Amazing Grace. How Sweet Her Sound.
I went to see Amazing Grace last weekend (May 4). It has taken me this long to write this post, because I needed to sit with my thoughts in order to do justice to the late Queen of Soul, Aretha Franklin. And I’ll probably fall short, so let me do the best I can at this moment in time.
First, in the interests of full disclosure, I am a straight-up, unadulterated, and unabashed Aretha Franklin fan. I love me some Queen of Soul! I’ve waited 47 years, since the album was released and the film was first announced, to actually see this movie.
I’m sure you know the history by now, but if not, I’ll quickly run it down. Ms. Franklin wanted to do a live gospel album and enlisted the help of her long-time friend, Rev. James Cleveland and his group, the Southern California Community Choir. The album, Amazing Grace, was recorded over two nights in January 1972 at the New Temple Missionary Baptist Church in Los Angeles. The album was released in June 1972 and became the best selling gospel album of all time.
A young filmmaker, Sydney Pollack, recorded the concert for future release by Warner Brothers. However, he neglected to use clapperboards to sync the audio and video, and Ms. Franklin would not approve the release of the film in this condition. The raw footage sat in the Warner vault until purchased by Alan Elliott, who was able to use technology to sync the sound with the film. However, Ms. Franklin, now facing her own mortality, refused to release the film in her lifetime. After her passing in August 2018, the family reviewed the film and agreed to release the movie.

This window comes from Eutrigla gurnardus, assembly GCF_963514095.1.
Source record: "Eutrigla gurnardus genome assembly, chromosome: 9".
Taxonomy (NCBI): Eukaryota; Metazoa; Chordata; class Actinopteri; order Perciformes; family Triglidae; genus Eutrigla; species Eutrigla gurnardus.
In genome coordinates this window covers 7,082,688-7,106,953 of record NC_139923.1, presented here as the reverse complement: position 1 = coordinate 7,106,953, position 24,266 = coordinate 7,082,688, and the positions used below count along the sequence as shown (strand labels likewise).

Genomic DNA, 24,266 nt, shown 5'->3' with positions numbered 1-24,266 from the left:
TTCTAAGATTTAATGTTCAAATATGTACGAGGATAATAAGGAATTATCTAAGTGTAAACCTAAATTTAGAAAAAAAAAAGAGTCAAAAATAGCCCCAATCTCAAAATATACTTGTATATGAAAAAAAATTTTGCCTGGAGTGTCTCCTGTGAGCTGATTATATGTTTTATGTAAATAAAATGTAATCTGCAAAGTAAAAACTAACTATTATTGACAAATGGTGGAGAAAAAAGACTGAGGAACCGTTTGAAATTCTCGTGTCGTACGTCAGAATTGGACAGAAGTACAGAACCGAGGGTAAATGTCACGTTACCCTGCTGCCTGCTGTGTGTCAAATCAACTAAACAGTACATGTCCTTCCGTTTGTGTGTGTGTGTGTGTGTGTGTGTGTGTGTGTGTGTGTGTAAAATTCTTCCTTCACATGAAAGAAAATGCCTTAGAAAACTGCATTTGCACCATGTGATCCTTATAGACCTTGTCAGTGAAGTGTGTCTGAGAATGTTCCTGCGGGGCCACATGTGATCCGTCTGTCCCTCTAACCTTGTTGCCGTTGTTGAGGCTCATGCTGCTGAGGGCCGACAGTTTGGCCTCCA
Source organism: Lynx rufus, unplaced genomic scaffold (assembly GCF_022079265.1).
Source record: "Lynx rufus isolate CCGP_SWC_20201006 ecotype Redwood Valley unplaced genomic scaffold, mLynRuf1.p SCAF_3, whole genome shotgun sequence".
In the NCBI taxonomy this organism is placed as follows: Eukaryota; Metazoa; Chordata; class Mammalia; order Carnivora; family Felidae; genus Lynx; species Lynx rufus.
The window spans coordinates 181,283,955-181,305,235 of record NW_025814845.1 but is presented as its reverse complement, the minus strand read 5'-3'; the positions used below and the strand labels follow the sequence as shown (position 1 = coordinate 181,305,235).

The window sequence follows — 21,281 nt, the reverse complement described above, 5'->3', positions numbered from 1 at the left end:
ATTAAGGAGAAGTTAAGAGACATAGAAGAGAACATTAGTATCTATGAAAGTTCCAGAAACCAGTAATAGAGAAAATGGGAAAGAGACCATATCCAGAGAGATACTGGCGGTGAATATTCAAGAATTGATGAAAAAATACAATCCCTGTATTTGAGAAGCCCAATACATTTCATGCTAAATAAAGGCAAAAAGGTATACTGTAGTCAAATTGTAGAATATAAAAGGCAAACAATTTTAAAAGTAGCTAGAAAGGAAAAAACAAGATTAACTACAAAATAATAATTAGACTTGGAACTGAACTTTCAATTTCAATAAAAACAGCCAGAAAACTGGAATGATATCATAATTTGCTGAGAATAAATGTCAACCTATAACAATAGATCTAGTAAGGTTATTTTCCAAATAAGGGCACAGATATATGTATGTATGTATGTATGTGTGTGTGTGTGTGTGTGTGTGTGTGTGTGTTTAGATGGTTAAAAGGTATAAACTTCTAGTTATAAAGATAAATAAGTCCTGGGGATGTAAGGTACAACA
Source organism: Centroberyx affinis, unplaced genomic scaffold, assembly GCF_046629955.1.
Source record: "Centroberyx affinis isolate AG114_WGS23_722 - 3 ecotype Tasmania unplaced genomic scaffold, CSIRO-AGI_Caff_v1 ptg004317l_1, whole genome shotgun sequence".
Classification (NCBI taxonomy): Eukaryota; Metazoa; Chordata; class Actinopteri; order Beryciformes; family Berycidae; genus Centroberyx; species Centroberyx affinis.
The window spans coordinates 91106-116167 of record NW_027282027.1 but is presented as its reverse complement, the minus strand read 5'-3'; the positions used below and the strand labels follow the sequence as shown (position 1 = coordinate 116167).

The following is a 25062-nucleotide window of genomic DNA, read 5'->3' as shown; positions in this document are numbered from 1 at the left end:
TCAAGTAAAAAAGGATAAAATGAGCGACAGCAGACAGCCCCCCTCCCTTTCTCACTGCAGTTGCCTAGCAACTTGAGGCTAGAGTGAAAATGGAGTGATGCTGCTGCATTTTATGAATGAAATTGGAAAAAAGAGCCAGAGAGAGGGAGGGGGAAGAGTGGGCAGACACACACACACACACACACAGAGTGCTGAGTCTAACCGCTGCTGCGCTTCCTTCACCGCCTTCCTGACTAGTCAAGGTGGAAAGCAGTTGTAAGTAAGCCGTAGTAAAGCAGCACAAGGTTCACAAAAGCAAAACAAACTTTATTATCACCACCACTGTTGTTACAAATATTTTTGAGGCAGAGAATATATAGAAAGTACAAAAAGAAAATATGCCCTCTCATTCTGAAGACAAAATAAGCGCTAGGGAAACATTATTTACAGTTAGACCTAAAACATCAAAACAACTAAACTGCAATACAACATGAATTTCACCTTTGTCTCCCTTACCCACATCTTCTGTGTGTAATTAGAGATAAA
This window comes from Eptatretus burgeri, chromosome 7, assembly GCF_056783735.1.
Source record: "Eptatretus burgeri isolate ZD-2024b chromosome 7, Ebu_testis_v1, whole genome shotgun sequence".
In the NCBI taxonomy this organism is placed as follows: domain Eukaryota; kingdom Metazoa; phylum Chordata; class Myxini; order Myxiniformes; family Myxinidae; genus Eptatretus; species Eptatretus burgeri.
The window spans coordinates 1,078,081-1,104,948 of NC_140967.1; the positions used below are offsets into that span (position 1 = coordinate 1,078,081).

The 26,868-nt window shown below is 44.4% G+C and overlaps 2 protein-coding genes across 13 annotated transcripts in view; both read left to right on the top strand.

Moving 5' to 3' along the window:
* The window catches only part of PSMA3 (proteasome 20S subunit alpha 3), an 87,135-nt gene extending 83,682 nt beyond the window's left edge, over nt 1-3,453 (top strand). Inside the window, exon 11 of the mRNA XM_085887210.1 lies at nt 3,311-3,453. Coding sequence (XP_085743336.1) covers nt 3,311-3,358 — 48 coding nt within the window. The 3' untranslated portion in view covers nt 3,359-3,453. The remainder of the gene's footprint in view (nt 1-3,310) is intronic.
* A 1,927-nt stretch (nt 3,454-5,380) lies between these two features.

It. Was. Worth. The. Wait.
Let me give you the next revelation: from the very beginning, she snatches you bald, puts her foot on the gas, and doesn’t stop until you are a drained, stunned, and teary - maybe even crying - mess.
The film opens with an ascendant Ms. Franklin sitting at the piano accompanying herself while singing the Marvin Gaye classic, Wholy Holy. Although Ms. Franklin’s musicianship has always taken a back seat to her glorious voice, make no mistake, she was an excellent pianist. But that’s not the important part of this paragraph.
An ascendant Ms. Franklin. Her star was still climbing. She hadn’t reached the peak of her artistry in 1972. She still had new trails left to blaze. Have mercy.
Her voice is so transcendent, her playing so crisp and assured, the choir is so in awe of her gifts yet vocally on point, that I can happily imagine the audience had goose bumps and knew they were going to witness a once-in-a-lifetime event.
Such is the power of the artistry of Ms. Franklin that Spike Lee came on board to help produce the final film. And while she couldn’t come to terms with the release of this film during her life, it serves as a fitting tribute and epitaph to the one, and only, Queen of Soul.
Rest well, my Queen.
And I need you to hear Wholy Holy, not the album version, but the film version.
Thanks for stopping by.